And of course Unnatural Death introduces us to Miss Alexandra Katherine Climpson, whose most famous performance is probably in Strong Poison. She is a very interesting character both in herself and in her broader role. For various reasons, a great many of the early detectives in fiction were male, though quite often written by women. In fact three of my favorite detectives (Poirot, Lord Peter, and Brother Cadfael) are male detectives written by women. But however good the reasons were for most of the very early detectives being male, they were not essential. Women are inquisitive and social, but what hey tend to lack that the detective requires is free time. One obvious solution to this problem is age: old women have social skills sharpened over many decades and quite a lot of free time to go with them. And with this observation, we have Miss Climpson. (Lord Peter put it in a more in-character way, but I think you can see the wheels turning in the authoress’s head as he explains it.)

It’s also interesting to note that Miss Marple would first appear in a short story a year after Unnatural Death was published and would first appear in a novel two years after that. The characters are not particularly similar past both being old spinsters, but it would be interesting to know if there was any influence.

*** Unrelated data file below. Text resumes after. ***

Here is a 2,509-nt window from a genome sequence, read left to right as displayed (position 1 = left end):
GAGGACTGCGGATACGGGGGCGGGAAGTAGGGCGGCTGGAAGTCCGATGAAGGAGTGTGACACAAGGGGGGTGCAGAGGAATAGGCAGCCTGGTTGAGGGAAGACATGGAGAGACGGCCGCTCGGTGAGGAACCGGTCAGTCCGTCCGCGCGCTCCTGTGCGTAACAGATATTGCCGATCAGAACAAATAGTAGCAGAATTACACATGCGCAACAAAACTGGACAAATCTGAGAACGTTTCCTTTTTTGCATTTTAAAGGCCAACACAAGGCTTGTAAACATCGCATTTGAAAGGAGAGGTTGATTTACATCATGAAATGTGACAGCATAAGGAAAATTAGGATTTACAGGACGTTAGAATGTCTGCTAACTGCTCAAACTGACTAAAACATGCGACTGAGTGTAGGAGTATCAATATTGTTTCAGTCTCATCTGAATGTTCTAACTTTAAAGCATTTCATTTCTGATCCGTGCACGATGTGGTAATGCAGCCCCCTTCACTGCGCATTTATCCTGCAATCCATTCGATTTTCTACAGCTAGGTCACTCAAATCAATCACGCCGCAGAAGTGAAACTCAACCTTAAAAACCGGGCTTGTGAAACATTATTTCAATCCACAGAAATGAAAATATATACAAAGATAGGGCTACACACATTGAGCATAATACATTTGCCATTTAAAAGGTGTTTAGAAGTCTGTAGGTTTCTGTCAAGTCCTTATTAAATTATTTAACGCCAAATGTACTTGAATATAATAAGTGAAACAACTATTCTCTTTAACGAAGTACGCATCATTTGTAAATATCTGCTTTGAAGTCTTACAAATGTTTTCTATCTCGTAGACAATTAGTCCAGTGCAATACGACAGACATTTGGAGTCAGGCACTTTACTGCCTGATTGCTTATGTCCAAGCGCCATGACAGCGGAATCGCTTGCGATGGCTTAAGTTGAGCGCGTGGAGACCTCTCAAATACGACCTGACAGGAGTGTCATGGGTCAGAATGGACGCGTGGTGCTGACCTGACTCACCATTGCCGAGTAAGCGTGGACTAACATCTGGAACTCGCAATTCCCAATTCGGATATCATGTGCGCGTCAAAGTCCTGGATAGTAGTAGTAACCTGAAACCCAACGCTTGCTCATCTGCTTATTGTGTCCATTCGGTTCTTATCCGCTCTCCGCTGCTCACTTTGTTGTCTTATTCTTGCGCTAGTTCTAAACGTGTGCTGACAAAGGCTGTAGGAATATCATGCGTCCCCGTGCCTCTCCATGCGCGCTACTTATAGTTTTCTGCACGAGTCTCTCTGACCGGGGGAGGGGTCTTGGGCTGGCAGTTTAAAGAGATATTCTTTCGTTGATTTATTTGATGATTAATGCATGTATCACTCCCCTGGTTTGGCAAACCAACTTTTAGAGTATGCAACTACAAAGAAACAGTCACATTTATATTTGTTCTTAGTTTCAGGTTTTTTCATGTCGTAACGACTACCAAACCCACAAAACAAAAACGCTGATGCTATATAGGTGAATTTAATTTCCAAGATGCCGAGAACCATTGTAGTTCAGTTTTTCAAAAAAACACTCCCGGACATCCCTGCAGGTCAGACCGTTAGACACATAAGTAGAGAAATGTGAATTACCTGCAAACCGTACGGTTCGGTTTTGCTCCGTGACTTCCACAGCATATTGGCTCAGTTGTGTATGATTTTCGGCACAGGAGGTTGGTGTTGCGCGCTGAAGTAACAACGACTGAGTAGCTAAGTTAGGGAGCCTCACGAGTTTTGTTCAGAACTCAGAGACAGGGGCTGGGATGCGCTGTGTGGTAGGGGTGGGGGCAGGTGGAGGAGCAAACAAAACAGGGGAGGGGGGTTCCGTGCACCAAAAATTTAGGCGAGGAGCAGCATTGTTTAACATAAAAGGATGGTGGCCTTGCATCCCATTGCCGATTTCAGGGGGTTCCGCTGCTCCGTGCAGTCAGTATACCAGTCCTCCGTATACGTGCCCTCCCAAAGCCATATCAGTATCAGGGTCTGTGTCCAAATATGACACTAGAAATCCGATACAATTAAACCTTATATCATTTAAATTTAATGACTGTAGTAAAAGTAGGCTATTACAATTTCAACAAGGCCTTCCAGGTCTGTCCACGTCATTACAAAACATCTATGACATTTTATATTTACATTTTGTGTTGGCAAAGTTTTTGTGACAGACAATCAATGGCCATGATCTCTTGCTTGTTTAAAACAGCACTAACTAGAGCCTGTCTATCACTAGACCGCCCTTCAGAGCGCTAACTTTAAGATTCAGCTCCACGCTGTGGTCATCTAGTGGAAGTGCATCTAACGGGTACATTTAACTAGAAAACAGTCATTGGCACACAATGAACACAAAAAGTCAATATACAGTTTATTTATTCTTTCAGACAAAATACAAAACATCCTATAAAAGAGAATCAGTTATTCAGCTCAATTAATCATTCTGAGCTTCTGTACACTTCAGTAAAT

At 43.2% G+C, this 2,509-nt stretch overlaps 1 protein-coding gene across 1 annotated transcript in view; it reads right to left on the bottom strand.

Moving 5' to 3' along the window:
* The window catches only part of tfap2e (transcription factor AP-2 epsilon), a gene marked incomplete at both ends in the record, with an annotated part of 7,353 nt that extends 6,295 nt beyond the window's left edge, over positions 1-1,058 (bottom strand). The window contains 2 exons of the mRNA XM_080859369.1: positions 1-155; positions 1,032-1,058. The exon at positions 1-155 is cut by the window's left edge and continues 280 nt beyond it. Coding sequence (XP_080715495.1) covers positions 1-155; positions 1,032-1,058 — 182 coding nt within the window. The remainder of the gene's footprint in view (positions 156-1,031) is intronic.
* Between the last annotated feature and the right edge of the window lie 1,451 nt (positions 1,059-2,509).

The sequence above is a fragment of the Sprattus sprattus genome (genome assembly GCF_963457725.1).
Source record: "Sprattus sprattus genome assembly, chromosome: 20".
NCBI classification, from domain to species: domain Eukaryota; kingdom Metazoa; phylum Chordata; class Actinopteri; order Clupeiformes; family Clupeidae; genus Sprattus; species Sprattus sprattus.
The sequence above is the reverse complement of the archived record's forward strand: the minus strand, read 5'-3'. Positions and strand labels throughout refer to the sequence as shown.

Miss Climpson represents a very interesting complementarity to Lord Peter. They are both clever with great skill at conversation, yet they engage in very different conversations. Both also command instant respect; Lord Peter because of his rank and Miss Climpson because of her age. They are also both experts at sizing people up in a few sentences, within their respective spheres.

On the other hand, she might be better considerd a counterpoint to Charles Parker. Both of them get saddled with the grunt work of things like looking up every death certificate in a county or every lawyer in a London neighborhood. They are both at the direction of Lord Peter, though Inspector Parker has some modest independence.

Putting them together, I think that Miss Climpson is something new. Looking over the various roles played by people in detective stories, the roles her’s bares some resemblance to are partner and subordinate who gets stuck with the gruntwork. Yet her role is neither of those; she might be best described as a sort of sub-contractor. It’s an interesting role.

Speaking of roles within a detective story, Inspector Charles Parker’s role stays much the same as it was in Clouds of Witness and Whose Body?, though it is slightly diminished because there is not an official crime as far as the police are concerned. And here we come to a bit of a limitation of Parker as a constant companion to Lord Peter. Being a policeman grants him all sorts of privileges and access Lord Peter would not have on his own, but it also comes with limitations. If Parker were more of an equal to Lord Peter intellectually, this would not be a problem as Parker could at least converse with Lord Peter about the problem. And to be fair, a bit of that does go on, but Parker simply doesn’t contribute much. His main contribution is to throw cold water on all of Lord Peter’s conjectures. And that’s not really long-term sustainable.